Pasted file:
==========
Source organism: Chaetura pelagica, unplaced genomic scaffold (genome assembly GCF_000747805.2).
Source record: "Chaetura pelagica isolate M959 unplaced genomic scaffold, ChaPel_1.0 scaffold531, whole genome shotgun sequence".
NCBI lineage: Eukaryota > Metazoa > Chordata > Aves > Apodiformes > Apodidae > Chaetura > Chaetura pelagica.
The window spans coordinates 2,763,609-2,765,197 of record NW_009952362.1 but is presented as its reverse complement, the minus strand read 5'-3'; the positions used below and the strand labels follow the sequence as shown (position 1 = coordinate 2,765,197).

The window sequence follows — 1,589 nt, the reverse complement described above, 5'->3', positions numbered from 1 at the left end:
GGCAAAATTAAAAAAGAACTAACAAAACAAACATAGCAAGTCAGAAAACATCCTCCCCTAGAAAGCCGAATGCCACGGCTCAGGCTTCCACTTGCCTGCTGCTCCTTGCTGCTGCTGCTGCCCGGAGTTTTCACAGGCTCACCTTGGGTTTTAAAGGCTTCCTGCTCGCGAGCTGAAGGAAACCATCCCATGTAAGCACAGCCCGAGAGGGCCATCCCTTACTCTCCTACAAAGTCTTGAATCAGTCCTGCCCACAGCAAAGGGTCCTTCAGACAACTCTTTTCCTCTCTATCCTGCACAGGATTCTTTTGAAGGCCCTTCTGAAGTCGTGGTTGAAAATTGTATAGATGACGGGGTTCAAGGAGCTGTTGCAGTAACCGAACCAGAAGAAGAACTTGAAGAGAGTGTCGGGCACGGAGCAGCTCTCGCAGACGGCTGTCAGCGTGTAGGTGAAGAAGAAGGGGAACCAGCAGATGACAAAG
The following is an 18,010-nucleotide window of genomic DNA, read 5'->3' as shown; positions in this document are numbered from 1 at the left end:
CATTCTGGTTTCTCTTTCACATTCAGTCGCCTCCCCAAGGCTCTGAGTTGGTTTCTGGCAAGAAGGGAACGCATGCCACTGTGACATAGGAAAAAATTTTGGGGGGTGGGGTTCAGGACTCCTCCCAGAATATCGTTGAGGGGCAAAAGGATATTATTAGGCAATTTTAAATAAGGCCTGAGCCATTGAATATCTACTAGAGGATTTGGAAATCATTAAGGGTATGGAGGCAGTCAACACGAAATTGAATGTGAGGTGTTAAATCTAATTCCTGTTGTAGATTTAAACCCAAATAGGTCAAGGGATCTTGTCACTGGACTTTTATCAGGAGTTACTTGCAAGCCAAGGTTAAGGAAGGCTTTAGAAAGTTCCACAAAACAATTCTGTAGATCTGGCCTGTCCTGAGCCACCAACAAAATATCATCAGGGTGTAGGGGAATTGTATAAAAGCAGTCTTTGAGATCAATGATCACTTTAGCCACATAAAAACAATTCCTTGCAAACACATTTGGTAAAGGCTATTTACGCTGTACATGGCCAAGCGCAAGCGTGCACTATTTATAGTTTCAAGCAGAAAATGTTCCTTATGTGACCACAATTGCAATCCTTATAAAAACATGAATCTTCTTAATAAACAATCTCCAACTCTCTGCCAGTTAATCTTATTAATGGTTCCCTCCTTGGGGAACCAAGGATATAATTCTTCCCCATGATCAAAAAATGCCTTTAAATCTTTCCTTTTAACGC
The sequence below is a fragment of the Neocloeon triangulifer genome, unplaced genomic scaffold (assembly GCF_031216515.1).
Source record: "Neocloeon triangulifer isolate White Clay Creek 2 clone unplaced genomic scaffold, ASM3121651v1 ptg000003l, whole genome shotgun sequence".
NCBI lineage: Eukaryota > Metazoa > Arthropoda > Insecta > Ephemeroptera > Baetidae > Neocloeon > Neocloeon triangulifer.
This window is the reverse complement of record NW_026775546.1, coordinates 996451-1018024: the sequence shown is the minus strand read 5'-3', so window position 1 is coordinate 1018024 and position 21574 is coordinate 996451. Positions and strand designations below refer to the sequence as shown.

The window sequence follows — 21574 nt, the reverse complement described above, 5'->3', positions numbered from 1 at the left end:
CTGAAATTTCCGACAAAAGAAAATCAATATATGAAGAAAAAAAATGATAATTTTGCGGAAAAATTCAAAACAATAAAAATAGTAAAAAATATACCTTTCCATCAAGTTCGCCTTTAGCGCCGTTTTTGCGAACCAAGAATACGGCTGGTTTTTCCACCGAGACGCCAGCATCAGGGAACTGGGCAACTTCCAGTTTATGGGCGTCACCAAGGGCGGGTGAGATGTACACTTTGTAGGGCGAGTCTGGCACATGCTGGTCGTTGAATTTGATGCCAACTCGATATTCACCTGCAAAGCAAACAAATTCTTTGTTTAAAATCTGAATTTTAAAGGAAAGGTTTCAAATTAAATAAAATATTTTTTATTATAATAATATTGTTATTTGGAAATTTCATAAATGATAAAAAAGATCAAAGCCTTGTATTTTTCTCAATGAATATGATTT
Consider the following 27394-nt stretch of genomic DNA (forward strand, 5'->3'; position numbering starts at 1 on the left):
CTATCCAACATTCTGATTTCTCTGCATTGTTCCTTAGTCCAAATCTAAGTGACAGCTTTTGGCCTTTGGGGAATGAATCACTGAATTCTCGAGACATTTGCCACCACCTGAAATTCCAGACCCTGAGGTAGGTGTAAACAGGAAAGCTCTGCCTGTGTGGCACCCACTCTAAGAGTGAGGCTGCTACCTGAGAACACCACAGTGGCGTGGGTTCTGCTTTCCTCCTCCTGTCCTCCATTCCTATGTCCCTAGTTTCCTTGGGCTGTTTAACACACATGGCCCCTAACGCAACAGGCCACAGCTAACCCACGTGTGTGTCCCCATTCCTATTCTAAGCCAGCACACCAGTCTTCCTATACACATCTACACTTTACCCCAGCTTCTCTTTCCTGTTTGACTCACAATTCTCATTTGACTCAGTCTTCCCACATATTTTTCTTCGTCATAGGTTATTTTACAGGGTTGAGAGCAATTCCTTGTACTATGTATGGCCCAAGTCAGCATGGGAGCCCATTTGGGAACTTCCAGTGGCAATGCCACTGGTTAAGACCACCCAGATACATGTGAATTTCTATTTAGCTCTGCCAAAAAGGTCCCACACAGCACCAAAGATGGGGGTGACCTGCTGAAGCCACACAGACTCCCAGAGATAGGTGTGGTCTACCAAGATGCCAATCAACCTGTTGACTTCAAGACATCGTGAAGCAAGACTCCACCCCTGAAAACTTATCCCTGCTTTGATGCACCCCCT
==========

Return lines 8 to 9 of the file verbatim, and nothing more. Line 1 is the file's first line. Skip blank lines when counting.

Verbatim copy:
CATTCTGGTTTCTCTTTCACATTCAGTCGCCTCCCCAAGGCTCTGAGTTGGTTTCTGGCAAGAAGGGAACGCATGCCACTGTGACATAGGAAAAAATTTTGGGGGGTGGGGTTCAGGACTCCTCCCAGAATATCGTTGAGGGGCAAAAGGATATTATTAGGCAATTTTAAATAAGGCCTGAGCCATTGAATATCTACTAGAGGATTTGGAAATCATTAAGGGTATGGAGGCAGTCAACACGAAATTGAATGTGAGGTGTTAAATCTAATTCCTGTTGTAGATTTAAACCCAAATAGGTCAAGGGATCTTGTCACTGGACTTTTATCAGGAGTTACTTGCAAGCCAAGGTTAAGGAAGGCTTTAGAAAGTTCCACAAAACAATTCTGTAGATCTGGCCTGTCCTGAGCCACCAACAAAATATCATCAGGGTGTAGGGGAATTGTATAAAAGCAGTCTTTGAGATCAATGATCACTTTAGCCACATAAAAACAATTCCTTGCAAACACATTTGGTAAAGGCTATTTACGCTGTACATGGCCAAGCGCAAGCGTGCACTATTTATAGTTTCAAGCAGAAAATGTTCCTTATGTGACCACAATTGCAATCCTTATAAAAACATGAATCTTCTTAATAAACAATCTCCAACTCTCTGCCAGTTAATCTTATTAATGGTTCCCTCCTTGGGGAACCAAGGATATAATTCTTCCCCATGATCAAAAAATGCCTTTAAATCTTTCCTTTTAACGC
The sequence below is a fragment of the Neocloeon triangulifer genome, unplaced genomic scaffold (assembly GCF_031216515.1).